How to spot the signs of an abusive friendship

Teaching pupils about abusive friendships is difficult, says Natasha Devon – but it’s not something we should shy away from

Natasha Devon

Natasha Devon, Oxbridge, Contextual offers, A level, Disadvantaged pupils, exam system

As protests about compulsory LGBT education rage on, the other aspects of the new sex and relationship education (SRE) curriculum – due to be introduced by 2020 – have been somewhat overlooked.

I, for one, really hope there will be some consideration of abuse within relationships. In 2015, laws in England and Wales were changed to reflect our new social understanding of the nature of abuse and to encompass psychological and emotional aspects. Just this week, Scotland introduced a ground-breaking new law which means that "coercive control" is now a criminal act – including any controlling or threatening behaviour that robs the victim of their autonomy. Police officers in Scotland are receiving training that will help them spot the signs.

I recently read Melanie ‘Scary Spice’ Brown’s autobiography Brutally Honest. It’s an important, if difficult, read – not least because Mel has ADHD and writes how she thinks, which means the reader is transported swiftly and without warning between different scenarios and time periods. At the end of the book, Melanie, who was in an abusive marriage for more than a decade, lists the signs a person should look out for that would indicate they are in a toxic relationship. These include showing extreme jealousy, isolating you from your family and controlling the amount of money you spend.

While good advice, this is rarely how abusive relationships start. By the time these behaviours begin to emerge, the victim is usually so embroiled and brainwashed, their chances of leaving are already significantly diminished.

I’m often asked by teachers how to teach young people about healthy friendships. Particularly, although not exclusively, among girls in Year 9 (for some reason), friendship dramas tend to dominate a good portion of the academic year. Having been in more than my fair share of toxic friendship dynamics myself, I began to write a list of the warning signs a young person might look for to indicate a friendship wasn’t healthy. As I did so, I realised it had a lot in common with the warning signs a person might use to indicate a romantic relationship would likely become abusive. I reached this conclusion based on my time volunteering in domestic violence refuges and having a particular interest in how abusive relationships begin when talking to victims.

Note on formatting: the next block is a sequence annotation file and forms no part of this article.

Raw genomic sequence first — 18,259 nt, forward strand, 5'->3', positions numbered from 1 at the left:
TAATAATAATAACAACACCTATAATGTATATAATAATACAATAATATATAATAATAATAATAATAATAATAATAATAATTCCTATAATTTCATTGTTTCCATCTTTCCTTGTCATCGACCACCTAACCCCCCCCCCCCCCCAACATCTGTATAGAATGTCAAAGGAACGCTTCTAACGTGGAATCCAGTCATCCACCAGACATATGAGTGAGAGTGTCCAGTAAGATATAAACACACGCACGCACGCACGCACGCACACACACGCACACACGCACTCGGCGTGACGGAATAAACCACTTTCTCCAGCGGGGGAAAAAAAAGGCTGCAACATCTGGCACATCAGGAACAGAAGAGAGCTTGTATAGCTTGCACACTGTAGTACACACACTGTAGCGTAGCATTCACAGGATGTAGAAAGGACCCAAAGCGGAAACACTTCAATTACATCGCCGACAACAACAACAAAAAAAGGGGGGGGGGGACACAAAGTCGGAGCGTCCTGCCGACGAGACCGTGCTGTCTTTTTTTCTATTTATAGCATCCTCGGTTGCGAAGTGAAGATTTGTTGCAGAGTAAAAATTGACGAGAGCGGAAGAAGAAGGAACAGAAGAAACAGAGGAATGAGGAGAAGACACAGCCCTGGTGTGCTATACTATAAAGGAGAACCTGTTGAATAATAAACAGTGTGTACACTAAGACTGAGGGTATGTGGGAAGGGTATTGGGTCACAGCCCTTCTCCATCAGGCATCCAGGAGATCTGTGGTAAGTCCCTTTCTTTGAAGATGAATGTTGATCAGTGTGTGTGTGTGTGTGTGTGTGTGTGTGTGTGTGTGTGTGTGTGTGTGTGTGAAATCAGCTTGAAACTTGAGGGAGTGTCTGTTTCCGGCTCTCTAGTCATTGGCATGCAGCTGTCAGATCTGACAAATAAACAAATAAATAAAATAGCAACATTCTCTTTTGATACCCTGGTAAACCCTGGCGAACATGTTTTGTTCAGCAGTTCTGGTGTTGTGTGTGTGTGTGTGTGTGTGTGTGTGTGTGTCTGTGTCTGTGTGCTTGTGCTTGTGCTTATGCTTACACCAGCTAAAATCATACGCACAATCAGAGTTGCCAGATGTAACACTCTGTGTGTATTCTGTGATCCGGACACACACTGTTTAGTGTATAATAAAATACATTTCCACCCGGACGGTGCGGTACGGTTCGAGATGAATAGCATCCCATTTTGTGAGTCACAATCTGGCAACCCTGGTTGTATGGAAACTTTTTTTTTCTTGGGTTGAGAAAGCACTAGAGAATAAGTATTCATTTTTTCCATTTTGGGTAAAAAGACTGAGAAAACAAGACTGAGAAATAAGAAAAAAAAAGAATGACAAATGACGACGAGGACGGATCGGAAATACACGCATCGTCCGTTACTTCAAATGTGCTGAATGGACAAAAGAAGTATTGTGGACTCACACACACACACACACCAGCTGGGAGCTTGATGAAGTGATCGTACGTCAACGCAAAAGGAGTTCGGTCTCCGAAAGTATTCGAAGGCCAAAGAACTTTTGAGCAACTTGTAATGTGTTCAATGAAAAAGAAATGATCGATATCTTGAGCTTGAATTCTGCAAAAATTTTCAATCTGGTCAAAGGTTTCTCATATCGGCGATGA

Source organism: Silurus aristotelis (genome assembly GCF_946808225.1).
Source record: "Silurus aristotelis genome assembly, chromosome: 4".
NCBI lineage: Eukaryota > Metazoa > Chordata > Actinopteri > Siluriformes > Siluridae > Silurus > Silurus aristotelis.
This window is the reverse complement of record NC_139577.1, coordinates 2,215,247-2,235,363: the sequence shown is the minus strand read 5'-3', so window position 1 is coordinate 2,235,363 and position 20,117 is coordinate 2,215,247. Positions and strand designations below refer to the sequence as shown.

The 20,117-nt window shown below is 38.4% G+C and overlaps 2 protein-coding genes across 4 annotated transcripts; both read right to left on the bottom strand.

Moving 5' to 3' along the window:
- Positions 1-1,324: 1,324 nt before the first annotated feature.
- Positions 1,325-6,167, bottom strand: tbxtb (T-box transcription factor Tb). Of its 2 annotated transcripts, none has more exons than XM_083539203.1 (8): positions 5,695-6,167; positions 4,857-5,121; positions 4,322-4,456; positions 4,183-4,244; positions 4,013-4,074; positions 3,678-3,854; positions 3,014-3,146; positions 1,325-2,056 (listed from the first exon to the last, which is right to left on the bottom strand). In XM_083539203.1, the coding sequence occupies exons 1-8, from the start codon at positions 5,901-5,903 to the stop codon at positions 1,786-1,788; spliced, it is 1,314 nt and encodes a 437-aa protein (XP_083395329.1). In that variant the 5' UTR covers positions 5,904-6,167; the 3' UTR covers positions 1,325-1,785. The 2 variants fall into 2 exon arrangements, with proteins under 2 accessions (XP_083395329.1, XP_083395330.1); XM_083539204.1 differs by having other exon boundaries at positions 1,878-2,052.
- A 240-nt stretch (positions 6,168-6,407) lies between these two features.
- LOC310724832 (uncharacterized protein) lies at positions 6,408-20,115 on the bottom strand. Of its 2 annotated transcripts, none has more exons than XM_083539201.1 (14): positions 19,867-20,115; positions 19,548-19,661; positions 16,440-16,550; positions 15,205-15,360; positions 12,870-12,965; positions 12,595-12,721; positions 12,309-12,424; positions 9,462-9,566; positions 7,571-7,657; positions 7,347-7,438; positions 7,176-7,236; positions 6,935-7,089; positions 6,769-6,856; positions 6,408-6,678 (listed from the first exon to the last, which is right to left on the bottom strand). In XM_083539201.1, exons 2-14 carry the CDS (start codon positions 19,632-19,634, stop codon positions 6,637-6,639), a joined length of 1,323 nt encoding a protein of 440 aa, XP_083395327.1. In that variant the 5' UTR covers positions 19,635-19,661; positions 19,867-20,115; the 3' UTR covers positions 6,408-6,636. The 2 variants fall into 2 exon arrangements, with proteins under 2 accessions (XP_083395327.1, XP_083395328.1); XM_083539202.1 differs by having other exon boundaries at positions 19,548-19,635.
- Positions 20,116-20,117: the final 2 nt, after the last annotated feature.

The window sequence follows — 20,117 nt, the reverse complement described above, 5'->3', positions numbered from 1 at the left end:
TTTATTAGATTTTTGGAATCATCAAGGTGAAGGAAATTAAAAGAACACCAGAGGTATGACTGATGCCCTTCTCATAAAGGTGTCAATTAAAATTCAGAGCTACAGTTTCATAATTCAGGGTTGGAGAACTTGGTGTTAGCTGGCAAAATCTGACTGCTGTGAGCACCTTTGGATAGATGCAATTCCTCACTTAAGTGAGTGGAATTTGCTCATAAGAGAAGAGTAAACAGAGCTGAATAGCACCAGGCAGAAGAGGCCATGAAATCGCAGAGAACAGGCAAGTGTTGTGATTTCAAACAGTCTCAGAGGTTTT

Here is what I have come up with, so far:

  • The friendship will often develop at a time when you feel vulnerable for some reason – perhaps another close friendship has just come to an end, you are being bullied or you have problems at home. Your new friend will swoop in and make you feel special at a time when your confidence is low.
  • Your friend will enjoy this dynamic (that of being your "saviour") and will want to keep you vulnerable. They will therefore spend a lot of time comforting you when things go wrong, but disappear, or give a less than enthusiastic response when your life takes an upward turn.
  • Your friend will have had a lot of intense friendships that have gone wrong in a dramatic way in the past. They will tell you about these in a carefully edited way, so that you are left in no doubt that it wasn’t their fault.
  • If your friend is annoyed with you, they won’t tell you right away. In fact, they’ll take great delight in punishing you by withholding their company, or not texting as frequently as you are used to, leaving you wondering what you have done wrong.
  • When your perceived transgression comes to light, it will often be something you couldn’t have possibly known about, such as accidentally offending them by referring to an aspect of their past they hadn’t yet told you about. You will start to feel like you have to walk on eggshells around them.
  • At first, the friendship will be incredibly intense. Your friend will usually have "issues" (which is fine; we all do) but, crucially, they will refuse to seek help for or manage these, instead confiding in you and demanding secrecy or special treatment. They are likely to be very charming and to tell lots of stories in which they emerge looking like a hero. You’ll therefore buy into their self-publicity, believing that they are special and you are less so.
  • Toxic friendships are hardly ever completely one-sided. You’ll behave in ways you aren’t particularly proud of, too, because you’ll be confused and upset by the other person’s behaviour. Whenever you think about confronting them, or breaking away from the friendship, you’ll remember that you are not blameless and worry that they will list all the reasons why you are a terrible person.
  • Most importantly, your friend could read all of the above and would absolutely not recognise themselves in any of the descriptions.  

If a significant number of the above are present, it doesn’t mean the "perpetrator" is an awful person necessarily, just that the dynamic between them and their "victim" won’t bring either party anything positive. The healthiest thing for both of them would be to keep the other at a distance.

I would like to see something along the lines of the above taught in SRE, so pupils can seek healthy friendships and relationships that help them to be the best person they can be.

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Natasha Devon

Natasha Devon

Natasha Devon MBE is the former government mental health champion. She is a writer and campaigner and visits an average of three schools per week all over the UK.

Find me on Twitter @_natashadevon

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